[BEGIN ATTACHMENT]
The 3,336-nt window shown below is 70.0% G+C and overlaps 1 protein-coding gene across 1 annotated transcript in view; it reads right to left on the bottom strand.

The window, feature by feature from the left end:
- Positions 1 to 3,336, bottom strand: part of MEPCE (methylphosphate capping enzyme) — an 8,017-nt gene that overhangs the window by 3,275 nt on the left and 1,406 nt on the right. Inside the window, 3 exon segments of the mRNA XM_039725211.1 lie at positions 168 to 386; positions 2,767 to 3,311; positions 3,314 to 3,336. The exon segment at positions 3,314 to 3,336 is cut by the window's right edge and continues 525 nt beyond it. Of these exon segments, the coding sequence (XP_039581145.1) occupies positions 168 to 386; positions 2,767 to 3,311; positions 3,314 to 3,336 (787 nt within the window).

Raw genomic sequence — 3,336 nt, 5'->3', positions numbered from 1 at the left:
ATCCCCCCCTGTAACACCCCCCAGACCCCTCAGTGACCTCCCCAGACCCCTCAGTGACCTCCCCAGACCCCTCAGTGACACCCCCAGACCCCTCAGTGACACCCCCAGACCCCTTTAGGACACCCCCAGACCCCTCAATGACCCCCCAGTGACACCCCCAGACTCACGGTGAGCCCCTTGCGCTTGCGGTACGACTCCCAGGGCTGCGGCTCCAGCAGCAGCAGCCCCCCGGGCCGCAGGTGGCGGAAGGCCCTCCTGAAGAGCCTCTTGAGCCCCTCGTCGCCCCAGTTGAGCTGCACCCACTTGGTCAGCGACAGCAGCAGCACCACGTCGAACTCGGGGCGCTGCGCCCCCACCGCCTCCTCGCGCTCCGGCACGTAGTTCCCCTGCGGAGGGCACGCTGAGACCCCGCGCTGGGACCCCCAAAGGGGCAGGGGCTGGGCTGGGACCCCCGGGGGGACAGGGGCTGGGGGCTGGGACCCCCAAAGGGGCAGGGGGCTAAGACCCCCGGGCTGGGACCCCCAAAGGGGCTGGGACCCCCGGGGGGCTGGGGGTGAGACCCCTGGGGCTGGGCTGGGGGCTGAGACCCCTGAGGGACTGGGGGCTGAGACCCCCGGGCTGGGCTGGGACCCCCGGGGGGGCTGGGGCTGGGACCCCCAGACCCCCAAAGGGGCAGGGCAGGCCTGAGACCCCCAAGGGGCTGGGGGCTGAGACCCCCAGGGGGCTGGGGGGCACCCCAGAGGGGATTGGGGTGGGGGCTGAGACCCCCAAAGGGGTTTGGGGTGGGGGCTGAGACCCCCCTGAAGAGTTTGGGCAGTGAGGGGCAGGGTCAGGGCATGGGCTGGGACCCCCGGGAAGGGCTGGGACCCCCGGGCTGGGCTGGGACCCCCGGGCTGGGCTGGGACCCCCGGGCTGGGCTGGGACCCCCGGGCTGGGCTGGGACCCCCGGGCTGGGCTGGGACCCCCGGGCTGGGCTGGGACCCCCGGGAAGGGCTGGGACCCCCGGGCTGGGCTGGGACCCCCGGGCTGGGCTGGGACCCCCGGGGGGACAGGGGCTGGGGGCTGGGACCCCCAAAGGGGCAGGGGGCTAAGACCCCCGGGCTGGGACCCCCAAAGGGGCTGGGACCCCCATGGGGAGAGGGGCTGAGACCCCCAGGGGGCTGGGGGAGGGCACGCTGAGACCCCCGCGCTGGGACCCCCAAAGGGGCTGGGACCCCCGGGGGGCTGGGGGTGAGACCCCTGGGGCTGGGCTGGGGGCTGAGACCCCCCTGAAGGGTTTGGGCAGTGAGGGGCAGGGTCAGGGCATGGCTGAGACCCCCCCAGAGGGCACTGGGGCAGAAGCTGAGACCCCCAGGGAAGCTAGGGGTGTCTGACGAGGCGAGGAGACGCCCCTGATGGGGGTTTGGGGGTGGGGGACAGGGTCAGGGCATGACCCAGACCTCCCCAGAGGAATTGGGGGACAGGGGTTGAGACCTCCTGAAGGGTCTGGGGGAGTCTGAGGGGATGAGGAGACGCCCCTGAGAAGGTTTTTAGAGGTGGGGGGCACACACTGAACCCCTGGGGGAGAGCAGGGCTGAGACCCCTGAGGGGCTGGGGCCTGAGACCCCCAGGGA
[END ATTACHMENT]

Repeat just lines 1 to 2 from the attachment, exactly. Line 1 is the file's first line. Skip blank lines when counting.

The 3,336-nt window shown below is 70.0% G+C and overlaps 1 protein-coding gene across 1 annotated transcript in view; it reads right to left on the bottom strand.

The window, feature by feature from the left end: